- We do not hear about any values or positions that attracted him to the GOP, only that he got a job based on a connection. So, what are Reid’s core values?
- He claims that he broke with Republicans over their “social agenda” without citing a single example of what issues specifically resonated with him. This is in contrast to each of the other three candidates at the forum, who answered the question by referring to their progressive values on such issues as a woman’s right to choose, immigration reform, housing and the environment.
Reid Voss was also questioned last month by a member of the Lake Barcroft community through that community’s electronic communication system, Lakelinks, who noted that she “recognized some avowed Trump Republicans from our community actively campaigning for him today at the Taste of Annandale.”
His response was as follows:
“It is a mischaracterization of my volunteers to say I have several avowed Trump Republicans actively campaigning for me. [The commenter] is referring to one of our community members who has been a second mother to me since I was in sixth grade and the godmother to my son for the past ten years. All of us have family members with different political beliefs, and I truly appreciate that despite our different political views this person continues to show her unconditional love and support for my family and me by putting her own political views aside and volunteering to support my campaign.”
This response reminded me of Richard Nixon’s famous “Checkers speech” in which Nixon deflected criticism of alleged fundraising improprieties in his campaign by referring to the “donation” he received of a dog:
“…we did get something—a gift—after the election. A man down in Texas heard Pat on the radio mention the fact that our two youngsters would like to have a dog. And, believe it or not, the day before we left on this campaign trip we got a message from Union Station in Baltimore saying they had a package for us. We went down to get it. You know what it was?
“It was a little cocker spaniel dog in a crate that he’d sent all the way from Texas. Black and white spotted. And our little girl—Tricia, the 6-year-old—named it Checkers. And you know, the kids, like all kids, love the dog and I just want to say this right now, that regardless of what they say about it, we’re gonna keep it.”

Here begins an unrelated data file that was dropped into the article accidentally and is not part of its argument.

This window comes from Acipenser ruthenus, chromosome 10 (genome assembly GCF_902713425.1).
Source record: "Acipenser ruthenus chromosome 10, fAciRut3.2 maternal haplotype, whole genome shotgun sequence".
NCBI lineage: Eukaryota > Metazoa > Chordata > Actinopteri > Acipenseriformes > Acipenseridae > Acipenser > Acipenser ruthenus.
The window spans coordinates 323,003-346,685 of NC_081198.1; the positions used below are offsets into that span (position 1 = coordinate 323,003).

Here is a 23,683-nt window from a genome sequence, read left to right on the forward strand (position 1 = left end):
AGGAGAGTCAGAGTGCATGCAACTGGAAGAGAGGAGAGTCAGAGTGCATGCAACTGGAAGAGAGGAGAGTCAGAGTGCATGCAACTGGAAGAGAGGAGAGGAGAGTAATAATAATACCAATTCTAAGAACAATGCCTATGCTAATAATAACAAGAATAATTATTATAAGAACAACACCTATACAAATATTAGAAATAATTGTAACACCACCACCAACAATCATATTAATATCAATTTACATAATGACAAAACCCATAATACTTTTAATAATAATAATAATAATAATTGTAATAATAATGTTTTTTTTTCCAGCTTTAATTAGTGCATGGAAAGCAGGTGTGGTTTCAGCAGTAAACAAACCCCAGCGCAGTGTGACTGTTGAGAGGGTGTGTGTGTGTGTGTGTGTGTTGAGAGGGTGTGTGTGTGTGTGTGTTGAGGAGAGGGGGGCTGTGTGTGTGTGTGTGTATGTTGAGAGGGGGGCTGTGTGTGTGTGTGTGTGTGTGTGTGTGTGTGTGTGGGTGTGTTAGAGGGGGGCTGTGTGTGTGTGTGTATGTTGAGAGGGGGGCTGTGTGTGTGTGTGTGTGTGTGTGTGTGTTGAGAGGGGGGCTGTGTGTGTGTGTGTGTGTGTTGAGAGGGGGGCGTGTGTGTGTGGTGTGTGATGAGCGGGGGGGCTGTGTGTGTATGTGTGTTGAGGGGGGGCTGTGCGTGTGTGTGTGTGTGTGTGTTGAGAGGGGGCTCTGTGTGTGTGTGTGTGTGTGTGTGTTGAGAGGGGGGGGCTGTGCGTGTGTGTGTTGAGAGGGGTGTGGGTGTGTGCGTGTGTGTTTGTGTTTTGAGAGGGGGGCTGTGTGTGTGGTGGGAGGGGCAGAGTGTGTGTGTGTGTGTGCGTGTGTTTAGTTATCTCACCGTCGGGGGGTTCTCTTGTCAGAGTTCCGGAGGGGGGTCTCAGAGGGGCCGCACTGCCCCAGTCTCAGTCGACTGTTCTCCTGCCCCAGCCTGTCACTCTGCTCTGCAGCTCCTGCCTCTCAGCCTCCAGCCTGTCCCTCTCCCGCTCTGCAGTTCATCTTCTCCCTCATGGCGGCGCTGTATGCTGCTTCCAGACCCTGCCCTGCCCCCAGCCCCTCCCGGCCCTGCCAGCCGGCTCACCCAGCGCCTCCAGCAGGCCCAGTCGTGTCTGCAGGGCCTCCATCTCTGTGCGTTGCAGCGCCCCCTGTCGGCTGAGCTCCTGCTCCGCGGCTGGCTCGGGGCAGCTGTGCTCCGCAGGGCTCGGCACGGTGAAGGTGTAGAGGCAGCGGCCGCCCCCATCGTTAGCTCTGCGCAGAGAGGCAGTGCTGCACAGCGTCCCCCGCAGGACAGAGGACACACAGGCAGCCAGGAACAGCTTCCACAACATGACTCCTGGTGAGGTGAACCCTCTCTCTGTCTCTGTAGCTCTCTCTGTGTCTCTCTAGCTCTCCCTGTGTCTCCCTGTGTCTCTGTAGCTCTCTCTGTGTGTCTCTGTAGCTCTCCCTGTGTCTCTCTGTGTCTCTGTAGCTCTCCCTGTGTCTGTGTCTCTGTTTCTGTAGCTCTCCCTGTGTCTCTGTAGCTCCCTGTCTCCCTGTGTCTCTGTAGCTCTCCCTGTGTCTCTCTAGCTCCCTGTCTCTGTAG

Reid’s answer, like Nixon’s, was a skillfully touching diversion. Forget about my dubious fundraising practices – focus on the dog! Or…forget about the Trump Republicans campaigning for me – focus on my moving “friend of the family” story!
But as another contributor to Blue Virginia, Cindy, noted recently, the strategy of appealing to Republicans to vote in Democratic primaries is a very real, under-the-radar phenomenon this year. She notes, for example, State Senator Chap Peterson stating in boldface in a campaign mailer: “All voters are eligible to vote” as well as candidate for Fairfax Commonwealth’s Attorney Ed Nuttall stating on his Facebook page “any registered voter can vote in a primary regardless of political affiliation.”
After reading this, I looked back at an invitation I had received for a local meet-and-greet with Reid Voss. It said: “Any registered voter who lives In Mason District can vote in the Primary election on June 20 regardless of your political party affiliation.”
Just coincidence that these different candidates landed on such similar language, or a coordinated strategy to appeal to Republican voters to support candidates running in Democratic primaries who are more GOP-friendly? What kind of pitch is Reid Voss making to Republican voters behind closed doors?
I don’t know. But I personally am going to be voting for Andres Jimenez, who has been a known, active Democrat for over 20 years. No Checkers speeches, just the kind of progressive platform and experience that Democrats want and deserve.